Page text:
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Previous Diesel Fuel Sampling Methodology

The sample design for the weekly diesel price survey was a two-phase design. The first phase constituted construction of a frame of 2,207 company-State units (CSUs) from the combination of two sample cycles of the EIA-782A and EIA-782B surveys that collected monthly petroleum products' sales at the State level. For sampling purposes, any combination of State and company where diesel was sold through retail outlets as reported on the EIA-782 surveys defined a CSU, the sampling unit.

For the second phase, a sub-sample of the 2,207 CSUs from phase 1 was selected using probability proportional to size (PPS). The measure of size for each of the two sample cycles separately was normalized using the annual State sales' volumes from the monthly survey divided by the unit's probability of selection in the monthly survey. The two cycles' normalized measures were then added to form one size. Each CSU in the frame, therefore, had a size, and the sum of the CSU sizes within each sampling cell equaled the allocation for each cell. Within the second phase was a second stage to identify and select the actual outlets reporting for the company. This identification was done by contacting the sampled companies and asking them to provide the names, addresses and telephone numbers for truck-stops and retail outlets selling diesel fuel for each sampled CSU. Additionally, they were also asked to provide the proportion of diesel fuel sold through truck-stops for each sampled CSU. This proportion was used to preserve and control the number of truck stops and retail stations selected for each CSU.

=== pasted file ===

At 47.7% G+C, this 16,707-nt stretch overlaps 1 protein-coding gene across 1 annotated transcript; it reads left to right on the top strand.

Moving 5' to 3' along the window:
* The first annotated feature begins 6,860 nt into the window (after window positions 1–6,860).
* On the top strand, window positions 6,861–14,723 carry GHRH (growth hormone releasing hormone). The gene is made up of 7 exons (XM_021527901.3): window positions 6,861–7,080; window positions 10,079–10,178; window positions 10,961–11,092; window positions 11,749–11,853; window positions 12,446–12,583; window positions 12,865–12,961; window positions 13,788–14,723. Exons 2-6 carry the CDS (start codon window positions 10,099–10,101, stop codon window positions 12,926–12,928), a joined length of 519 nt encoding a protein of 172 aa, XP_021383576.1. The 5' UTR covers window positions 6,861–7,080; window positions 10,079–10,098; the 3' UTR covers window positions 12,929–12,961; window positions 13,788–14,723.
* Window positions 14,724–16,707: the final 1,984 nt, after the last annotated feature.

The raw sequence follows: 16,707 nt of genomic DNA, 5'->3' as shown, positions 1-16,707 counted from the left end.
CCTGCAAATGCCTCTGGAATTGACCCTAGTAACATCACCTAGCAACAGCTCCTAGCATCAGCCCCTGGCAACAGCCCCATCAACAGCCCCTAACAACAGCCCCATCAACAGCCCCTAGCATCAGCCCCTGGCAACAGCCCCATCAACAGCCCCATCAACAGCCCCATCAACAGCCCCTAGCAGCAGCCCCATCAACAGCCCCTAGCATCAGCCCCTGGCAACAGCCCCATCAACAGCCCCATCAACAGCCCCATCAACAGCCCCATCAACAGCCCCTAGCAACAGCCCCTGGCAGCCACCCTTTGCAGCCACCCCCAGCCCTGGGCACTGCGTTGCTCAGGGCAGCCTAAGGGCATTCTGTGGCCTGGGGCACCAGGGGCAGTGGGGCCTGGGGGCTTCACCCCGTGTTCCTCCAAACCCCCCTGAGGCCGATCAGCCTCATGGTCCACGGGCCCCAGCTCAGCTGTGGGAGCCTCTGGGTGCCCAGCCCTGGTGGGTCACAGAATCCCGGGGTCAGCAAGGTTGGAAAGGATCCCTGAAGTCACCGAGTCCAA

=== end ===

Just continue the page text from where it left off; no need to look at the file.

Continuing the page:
Sample allocations for each sampling cell were calculated using the average standard errors across reporting periods for the previous year of weekly diesel fuel survey prices for each of the sampling cells. The sample size was determined for each cell by the formula: n' = (e/t)2 n, where t was the targeted standard error, n was the previous sample size for the cell, e was the average of the previous sample's weekly standard errors, and n' was the new sample cell allocation. In addition, a second allocation based on proportional representation within the next larger aggregation cell to which the original sampling cell would contribute was also obtained. For example, the PADD IB sampling cell contributes to the PADD I cell. The maximum of the two allocations for each cell was then designated as the cell allocation for the sampling cell. The sample was targeted at the time of selection to yield standard errors of 1 cent for the U.S., the East Coast, the Midwest, and the Gulf Coast. The remaining areas were targeted at the 1.5 cent level. These targeted standard errors were based on the price levels that were realized at the time of selection which translated the errors to roughly a 1%/1.5% Coefficient of Variation, respectively. This allocation procedure yielded a targeted sample size of 350 truck stops and retail outlets for the diesel fuel survey.

Further details of this design are contained in a published paper that can be found at: http://www.eia.gov/pub/oil_gas/petroleum/data_publications/weekly_on_highway_diesel_prices/current/html/2cycasr.htm.